WASHINGTON — "I took American government in high school," David Snow said. "I know how these things are supposed to work."
This is a story about how they really work.
For the fourth time since June, Snow this week came here from Riverside to vent his outrage and muster allies in his struggle to persuade the federal government to ban the toy that killed his little girl.
This has been the focus of his life since her death a year ago, and he is beginning to pay a heavy price. His nerves are shot, his bank account is shot, his nights are tormented, his other child is starved for attention and his mortgage payment is overdue. This Sunday would have been Michelle Snow's eighth birthday and daddy wanted to give her a present. He wanted to tell her--silently, tearfully--that he had made good on his promise to take a recreational product called the lawn dart off every store shelf in America.
It was a "Mr. Smith Goes to Washington" dream, but unlike the movie this one hasn't had a happy ending. This one may never have an ending. On Wednesday the Consumer Product Safety Commission voted 2 to 1 against Snow's plea for a ban, forcing him to return to Congress and lobby for legislation outlawing the dart.
A meticulous, tenacious man who served a year in Vietnam at 17 as an Army helicopter gunner, Snow originally thought his case against the lawn dart was so black and white that it would bore though all philosophical and political differences.
The darts--heavy, metal-tipped objects tossed into rings in the grass--are not supposed to be used by children without adult supervision. Eighteen years ago the federal government wrote that into law, declaring they could not be sold in toy stores and had to carry danger-to-kids labels. However, many stores and manufacturers have ignored the regulations.
Snow, a 40-year-old aerospace production supervisor, knew nothing of this when a dart thrown by another child sailed into his front lawn last April and embedded itself in Michelle's brain. He didn't even know he owned the darts. They had come in a package containing other, safer games. The warning label on the package was tiny. He hadn't seen it.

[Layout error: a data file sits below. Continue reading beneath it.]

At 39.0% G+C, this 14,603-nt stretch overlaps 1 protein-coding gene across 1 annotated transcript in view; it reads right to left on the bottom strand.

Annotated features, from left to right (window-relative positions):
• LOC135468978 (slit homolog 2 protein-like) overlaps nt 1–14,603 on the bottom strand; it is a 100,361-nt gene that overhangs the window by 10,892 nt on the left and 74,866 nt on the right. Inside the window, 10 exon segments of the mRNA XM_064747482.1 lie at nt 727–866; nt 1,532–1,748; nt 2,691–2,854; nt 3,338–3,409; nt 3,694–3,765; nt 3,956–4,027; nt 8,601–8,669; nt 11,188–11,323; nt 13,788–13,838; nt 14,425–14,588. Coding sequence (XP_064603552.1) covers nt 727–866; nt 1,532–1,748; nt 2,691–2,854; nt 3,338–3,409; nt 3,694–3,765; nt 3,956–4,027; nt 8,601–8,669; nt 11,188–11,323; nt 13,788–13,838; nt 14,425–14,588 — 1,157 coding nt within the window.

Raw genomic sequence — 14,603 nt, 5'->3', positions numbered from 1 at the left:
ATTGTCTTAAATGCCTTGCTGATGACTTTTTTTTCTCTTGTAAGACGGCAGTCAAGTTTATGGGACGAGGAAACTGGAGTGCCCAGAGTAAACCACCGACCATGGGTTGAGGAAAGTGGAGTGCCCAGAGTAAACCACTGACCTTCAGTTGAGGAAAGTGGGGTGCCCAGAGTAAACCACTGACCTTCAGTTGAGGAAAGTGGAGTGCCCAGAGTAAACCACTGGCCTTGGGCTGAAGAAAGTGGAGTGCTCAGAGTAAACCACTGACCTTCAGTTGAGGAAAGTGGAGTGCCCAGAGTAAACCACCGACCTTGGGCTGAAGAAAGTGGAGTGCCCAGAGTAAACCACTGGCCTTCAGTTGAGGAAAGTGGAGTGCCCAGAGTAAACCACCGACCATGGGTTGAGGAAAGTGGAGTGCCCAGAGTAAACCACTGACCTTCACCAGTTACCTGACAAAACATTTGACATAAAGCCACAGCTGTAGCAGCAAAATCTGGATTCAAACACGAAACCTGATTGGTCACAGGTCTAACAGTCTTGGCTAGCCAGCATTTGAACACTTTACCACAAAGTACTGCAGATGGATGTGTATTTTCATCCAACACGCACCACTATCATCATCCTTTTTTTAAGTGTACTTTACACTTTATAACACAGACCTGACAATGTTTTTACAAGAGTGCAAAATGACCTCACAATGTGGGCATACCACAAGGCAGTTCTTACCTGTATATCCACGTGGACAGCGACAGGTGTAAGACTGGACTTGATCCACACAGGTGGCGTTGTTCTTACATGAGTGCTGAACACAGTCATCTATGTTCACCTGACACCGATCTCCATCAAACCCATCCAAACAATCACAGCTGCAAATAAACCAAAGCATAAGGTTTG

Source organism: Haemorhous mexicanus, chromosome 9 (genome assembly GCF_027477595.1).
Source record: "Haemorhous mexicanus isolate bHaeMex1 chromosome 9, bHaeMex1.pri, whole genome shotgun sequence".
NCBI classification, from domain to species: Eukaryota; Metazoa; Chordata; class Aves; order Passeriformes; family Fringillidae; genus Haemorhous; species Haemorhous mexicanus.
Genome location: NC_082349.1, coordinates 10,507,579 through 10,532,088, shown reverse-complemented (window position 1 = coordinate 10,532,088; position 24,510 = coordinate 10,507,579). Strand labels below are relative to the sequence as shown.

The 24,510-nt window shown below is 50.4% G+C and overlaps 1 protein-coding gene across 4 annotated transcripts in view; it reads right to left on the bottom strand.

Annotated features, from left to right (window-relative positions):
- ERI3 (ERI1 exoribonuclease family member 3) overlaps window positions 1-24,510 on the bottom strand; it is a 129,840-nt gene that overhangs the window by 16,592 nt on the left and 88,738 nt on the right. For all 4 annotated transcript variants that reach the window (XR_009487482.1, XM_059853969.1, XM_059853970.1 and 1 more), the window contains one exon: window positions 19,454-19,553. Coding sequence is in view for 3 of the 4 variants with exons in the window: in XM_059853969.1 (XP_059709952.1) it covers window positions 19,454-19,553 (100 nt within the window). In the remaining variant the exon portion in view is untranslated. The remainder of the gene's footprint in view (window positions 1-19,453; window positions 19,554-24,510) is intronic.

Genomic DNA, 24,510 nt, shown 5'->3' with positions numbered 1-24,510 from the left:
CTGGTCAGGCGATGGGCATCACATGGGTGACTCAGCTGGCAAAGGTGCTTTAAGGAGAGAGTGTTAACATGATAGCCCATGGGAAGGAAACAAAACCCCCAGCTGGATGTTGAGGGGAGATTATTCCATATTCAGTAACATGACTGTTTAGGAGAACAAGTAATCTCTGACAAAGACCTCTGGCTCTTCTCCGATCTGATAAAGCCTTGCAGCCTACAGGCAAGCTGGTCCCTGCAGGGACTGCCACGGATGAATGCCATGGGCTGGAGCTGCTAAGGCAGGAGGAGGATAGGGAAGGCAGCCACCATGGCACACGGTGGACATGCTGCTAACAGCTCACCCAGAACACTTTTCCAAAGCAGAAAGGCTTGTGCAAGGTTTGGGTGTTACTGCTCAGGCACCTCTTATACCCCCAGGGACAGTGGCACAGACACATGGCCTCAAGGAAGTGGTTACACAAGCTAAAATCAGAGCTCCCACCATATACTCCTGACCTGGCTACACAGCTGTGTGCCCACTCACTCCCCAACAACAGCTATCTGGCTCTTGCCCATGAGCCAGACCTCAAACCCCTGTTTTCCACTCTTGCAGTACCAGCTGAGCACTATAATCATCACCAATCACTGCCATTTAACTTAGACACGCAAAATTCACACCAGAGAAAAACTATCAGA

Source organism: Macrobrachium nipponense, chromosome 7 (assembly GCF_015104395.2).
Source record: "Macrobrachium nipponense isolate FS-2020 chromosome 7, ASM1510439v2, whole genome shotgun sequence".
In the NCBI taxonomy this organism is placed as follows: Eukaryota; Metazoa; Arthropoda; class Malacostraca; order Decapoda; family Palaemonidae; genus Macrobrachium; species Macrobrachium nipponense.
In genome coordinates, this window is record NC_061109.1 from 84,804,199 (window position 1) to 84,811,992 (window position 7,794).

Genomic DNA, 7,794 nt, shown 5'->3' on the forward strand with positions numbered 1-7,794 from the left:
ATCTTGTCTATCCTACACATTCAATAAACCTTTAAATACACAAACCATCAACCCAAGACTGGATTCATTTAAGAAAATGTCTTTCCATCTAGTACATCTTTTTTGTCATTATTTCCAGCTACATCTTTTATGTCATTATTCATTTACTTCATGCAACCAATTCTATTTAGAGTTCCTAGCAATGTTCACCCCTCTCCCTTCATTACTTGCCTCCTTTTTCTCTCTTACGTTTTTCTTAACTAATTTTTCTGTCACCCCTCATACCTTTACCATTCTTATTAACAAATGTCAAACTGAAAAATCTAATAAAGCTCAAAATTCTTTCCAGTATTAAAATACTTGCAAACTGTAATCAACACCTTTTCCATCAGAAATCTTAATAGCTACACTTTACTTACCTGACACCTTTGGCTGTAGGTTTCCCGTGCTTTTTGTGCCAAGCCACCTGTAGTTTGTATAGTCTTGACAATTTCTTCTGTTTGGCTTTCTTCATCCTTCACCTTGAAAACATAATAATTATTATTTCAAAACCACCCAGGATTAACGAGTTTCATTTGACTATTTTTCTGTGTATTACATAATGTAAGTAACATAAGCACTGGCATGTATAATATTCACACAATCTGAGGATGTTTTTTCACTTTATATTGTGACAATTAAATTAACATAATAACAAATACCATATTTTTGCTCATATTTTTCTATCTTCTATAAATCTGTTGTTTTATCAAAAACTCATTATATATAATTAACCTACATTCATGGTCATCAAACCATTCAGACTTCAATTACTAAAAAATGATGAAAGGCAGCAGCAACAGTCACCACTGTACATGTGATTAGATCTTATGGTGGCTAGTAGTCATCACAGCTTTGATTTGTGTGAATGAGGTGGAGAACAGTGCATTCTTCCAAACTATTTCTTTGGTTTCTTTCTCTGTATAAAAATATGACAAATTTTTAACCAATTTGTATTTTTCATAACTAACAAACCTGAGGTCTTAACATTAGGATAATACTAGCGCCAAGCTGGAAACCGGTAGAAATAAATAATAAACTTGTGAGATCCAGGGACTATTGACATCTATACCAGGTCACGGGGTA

Snow's well-publicized crusade took off quickly. Under his pressure, the commission last summer revealed that lawn darts had sent nearly 5,000 children to hospital emergency rooms during the last decade. It also conducted a study that confirmed widespread marketing violations.
The commission, long under fire from consumer advocates and Congress for timidity, held a hearing last October to consider banning the lawn dart but delayed a decision. It was then that a hard reality began to close in on David Snow, who had never ventured into the realm of government until Michelle died. This might take time, a long time. Time he didn't have. The way he saw it, the government had to ban lawn darts now, before more people began buying them for spring and summer recreation.
Tuesday morning, the day before the commission's scheduled hearing, Snow rose in Washington and worked the telephone. He called congressional aides, consumer advocates and lawyers, the network of people he has clung to during his makeshift education as a citizen lobbyist.
He had to move quickly. A sympathetic consumer protection commission staff member had warned him that two of the three members of the commission were certain to oppose a ban on lawn darts. The best he could hope for was a motion that in effect accepted a pledge by lawn dart manufacturers to tighten their marketing standards.
When Snow made his first trip to Washington, legislation had already been introduced to restructure the consumer safety commission. Thanks to Snow, a provision was added to the bill that would require the commission to ban the lawn dart. But the bill was not moving to the Senate floor, seemingly stalled because of the absence of a key Senate Commerce Committee member, Albert Gore (D-Tenn.), who is off running for President.
Snow walked into the chill air, caught a cab to Congress and sat down with a Senate subcommittee staff member who had been helpful in the past. They chatted in a blur of jargon and statistics and criteria. It was unconscionable, Snow insisted, for the commission to rely on voluntary compliance when a new survey showed lawn darts still being sold in toy stores.
Sees Crime Happening
"These people are going to sit down tomorrow and as far as I'm concerned commit a crime," Snow said.
"It's not going to be out of character," the aide said.
"What can I do? Can I get somebody to introduce another bill that would just ban lawn darts?"
Yes, the aide said. Of course, taking lawn darts out of the commission reform bill would weaken that bill because it would rob it of a popular provision, he explained. "But you have to do what's best for you."